Engaging with the public to understand life's big question

Religious Studies scholar, Dr Lois Lee is working with the public to advance the scientific understanding of atheism and non-religious world views. Written by Sunder Mahendra.

A third of the world’s population do not affiliate with a religion. Traditionally, nonreligiosity and atheism were thought mainly to involve the absence of significant forms of practice and belief, and to be insignificant in themselves. At the same time, these positions were associated in research and the popular imagination with a number of beliefs and dispositions, e.g. being more disposed to analytic thinking and science, nihilism, and moral relativism. 

Dr Lois Lee, Research Fellow in the Department of Religious Studies and Director of the Understanding Unbelief research programme says that we need to take the Beliefs of the Non-religious Seriously, and argues that non-religious belief should be understood better since not only is nonreligious culture a present and influential force in contemporary societies but that its study also helps us to recognise the existential, meaning-making dimension to the lives of nonreligious people – something that the nonreligious and religious have in common.  

Through her research project ‘Understanding Unbelief’ Dr. Lois, who is a principal investigator on the project, sets out to achieve a dramatic change in our knowledge of what unbelievers and unreligious identify with and to build a truly global understanding of what it means to be an ‘atheist’ or so-called ‘unbeliever’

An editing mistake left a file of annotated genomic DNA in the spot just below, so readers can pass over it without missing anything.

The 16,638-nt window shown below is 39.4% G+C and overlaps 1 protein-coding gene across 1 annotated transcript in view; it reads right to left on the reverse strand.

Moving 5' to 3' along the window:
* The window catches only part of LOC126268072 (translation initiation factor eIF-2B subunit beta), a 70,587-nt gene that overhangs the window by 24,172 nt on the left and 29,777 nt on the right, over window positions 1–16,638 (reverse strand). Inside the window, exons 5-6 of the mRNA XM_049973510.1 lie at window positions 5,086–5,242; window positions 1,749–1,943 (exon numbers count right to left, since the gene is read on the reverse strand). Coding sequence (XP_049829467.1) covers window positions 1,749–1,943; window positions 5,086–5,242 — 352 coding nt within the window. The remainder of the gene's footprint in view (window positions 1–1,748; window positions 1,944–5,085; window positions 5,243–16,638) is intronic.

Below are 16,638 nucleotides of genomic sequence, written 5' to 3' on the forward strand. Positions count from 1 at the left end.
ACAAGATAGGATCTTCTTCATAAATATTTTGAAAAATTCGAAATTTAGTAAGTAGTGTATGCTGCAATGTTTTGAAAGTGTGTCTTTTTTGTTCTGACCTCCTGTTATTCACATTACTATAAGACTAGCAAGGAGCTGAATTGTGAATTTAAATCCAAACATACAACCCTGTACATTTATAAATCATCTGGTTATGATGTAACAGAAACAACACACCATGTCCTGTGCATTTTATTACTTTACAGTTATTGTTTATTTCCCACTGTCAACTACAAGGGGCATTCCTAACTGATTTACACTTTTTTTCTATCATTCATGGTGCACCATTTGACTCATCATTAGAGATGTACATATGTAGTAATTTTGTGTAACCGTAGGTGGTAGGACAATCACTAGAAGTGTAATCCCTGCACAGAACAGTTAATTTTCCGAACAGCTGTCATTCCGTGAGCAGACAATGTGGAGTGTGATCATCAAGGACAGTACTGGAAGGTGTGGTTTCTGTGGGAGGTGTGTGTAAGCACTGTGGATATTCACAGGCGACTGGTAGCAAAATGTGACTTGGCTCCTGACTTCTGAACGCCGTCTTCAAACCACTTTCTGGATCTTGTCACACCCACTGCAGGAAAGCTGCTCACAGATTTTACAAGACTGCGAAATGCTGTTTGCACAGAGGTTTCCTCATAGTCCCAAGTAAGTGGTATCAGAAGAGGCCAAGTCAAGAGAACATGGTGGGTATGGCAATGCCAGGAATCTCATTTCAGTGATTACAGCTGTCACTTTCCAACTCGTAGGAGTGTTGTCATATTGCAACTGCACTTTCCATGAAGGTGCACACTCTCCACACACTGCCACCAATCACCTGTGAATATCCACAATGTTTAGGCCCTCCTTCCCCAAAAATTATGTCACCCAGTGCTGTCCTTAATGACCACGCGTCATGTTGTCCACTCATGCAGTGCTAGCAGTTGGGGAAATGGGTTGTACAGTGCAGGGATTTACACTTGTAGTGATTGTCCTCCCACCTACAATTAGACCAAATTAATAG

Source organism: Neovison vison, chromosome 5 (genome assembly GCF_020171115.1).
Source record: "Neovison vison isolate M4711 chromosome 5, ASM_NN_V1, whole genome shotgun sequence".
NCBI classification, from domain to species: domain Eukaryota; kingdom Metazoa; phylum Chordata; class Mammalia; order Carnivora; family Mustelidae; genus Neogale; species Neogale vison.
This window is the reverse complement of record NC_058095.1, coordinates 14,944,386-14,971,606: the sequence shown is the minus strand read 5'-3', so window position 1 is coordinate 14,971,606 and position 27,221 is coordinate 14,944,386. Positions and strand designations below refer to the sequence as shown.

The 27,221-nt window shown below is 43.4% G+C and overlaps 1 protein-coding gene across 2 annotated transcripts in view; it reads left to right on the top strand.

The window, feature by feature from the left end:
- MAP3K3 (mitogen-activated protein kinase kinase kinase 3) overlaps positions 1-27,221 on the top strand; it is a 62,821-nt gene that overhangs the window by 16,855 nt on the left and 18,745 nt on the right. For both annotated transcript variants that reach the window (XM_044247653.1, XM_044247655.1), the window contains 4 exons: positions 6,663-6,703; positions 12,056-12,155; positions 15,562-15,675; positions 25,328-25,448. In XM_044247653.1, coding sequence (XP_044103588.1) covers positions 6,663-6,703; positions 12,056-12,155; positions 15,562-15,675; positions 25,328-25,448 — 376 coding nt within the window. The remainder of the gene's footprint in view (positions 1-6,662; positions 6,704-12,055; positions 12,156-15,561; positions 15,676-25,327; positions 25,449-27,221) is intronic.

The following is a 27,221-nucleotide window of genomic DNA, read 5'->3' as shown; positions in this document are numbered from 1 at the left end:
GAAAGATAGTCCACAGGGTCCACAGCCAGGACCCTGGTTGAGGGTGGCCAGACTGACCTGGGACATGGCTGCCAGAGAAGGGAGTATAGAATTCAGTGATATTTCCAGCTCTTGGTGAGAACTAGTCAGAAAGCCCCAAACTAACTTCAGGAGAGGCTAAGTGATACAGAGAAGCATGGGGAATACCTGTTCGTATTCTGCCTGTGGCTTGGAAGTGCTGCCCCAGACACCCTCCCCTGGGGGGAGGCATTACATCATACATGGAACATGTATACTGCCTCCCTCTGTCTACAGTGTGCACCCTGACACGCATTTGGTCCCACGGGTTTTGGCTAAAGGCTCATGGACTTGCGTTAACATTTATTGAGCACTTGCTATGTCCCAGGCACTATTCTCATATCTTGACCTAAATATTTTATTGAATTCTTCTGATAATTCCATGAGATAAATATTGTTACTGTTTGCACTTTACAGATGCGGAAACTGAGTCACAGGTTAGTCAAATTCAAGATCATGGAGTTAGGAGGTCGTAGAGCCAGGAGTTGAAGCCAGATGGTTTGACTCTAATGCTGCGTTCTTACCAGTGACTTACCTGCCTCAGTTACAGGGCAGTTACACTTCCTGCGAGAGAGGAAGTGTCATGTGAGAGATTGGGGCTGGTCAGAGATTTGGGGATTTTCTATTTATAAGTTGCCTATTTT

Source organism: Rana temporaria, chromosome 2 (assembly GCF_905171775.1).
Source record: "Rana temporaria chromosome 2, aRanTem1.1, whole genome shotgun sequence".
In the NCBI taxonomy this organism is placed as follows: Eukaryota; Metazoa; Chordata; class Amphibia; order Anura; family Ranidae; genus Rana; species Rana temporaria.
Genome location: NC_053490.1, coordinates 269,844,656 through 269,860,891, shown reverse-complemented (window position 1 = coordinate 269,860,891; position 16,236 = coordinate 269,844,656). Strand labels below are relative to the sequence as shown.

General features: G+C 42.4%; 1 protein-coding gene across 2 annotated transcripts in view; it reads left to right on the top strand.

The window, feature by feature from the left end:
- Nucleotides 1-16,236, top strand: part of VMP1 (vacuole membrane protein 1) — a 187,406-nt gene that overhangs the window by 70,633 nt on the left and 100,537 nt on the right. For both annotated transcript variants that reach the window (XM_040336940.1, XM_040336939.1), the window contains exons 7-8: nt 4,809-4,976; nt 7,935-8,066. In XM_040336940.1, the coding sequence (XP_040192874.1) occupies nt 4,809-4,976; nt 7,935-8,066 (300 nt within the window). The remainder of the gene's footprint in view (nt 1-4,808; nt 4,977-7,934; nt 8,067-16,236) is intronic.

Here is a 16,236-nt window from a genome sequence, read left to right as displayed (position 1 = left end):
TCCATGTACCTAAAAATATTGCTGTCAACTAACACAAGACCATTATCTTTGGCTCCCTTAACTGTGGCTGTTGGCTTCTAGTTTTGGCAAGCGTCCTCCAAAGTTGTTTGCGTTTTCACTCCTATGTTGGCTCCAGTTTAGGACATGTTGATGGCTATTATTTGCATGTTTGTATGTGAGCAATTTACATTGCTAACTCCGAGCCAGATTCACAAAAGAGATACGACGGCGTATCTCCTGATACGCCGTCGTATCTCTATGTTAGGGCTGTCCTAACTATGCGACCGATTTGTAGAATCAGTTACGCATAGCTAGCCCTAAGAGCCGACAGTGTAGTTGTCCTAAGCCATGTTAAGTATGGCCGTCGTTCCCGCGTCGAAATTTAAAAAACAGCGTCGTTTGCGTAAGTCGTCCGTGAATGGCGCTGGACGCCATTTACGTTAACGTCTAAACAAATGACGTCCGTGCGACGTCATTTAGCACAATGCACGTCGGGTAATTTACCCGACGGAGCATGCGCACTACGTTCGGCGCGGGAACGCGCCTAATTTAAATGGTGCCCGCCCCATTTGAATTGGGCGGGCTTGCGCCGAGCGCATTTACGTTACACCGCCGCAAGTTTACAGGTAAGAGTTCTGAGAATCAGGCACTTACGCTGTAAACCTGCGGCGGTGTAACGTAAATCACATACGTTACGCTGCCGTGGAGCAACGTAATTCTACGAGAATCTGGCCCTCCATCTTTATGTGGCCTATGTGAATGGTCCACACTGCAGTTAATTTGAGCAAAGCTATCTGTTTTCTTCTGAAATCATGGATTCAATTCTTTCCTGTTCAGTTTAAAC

Her work focuses on the way in which social structures and regional cultures shape the religious and existential beliefs and commitments of so-called unbelievers, addressing questions about the nature and diversity of those beliefs and commitments.  

Understanding Unbelief project is largely funded by the Philadelphia-based John Templeton Foundation. The project’s aim is to advance the scientific understanding of atheism, agnosticism and other forms of so-called religious ‘unbelief’. It examines the precise nature of unbelief in religious phenomena such as God/s, the afterlife, the ultimate purpose of life, and also interrogates meaning systems, rituals and cultures unbelievers adopt. As well as core research undertaken by Dr. Lois and the programme team, the Understanding Unbelief programme involves numerous academic and non-academic collaborators from around the world. 

Public Engagement  

Dr. Lois has a strong interest in working with research communities in the wide dissemination of research as she believes that we often struggle to make space for nonreligious worldviews in schools, the media and the law. She is a prolific public speaker and has given presentations at various events and at a variety of different fora. She founded the Nonreligion and Secularity Research Network (NSRN) and the journal, Secularism and Nonreligion (S&N), and is co-editor of the NSRN book series, Religion and Its Others: Studies in Religion, Nonreligion and Secularity (De Gruyter). She also works with community groups as well as national and local media to disseminate her own - and NSRN's - research outside academia. She published a book ‘Recognising The Non-Religious’ and co-edited ‘Dictionary of Atheism’ and recorded a video discussing her research findings. 


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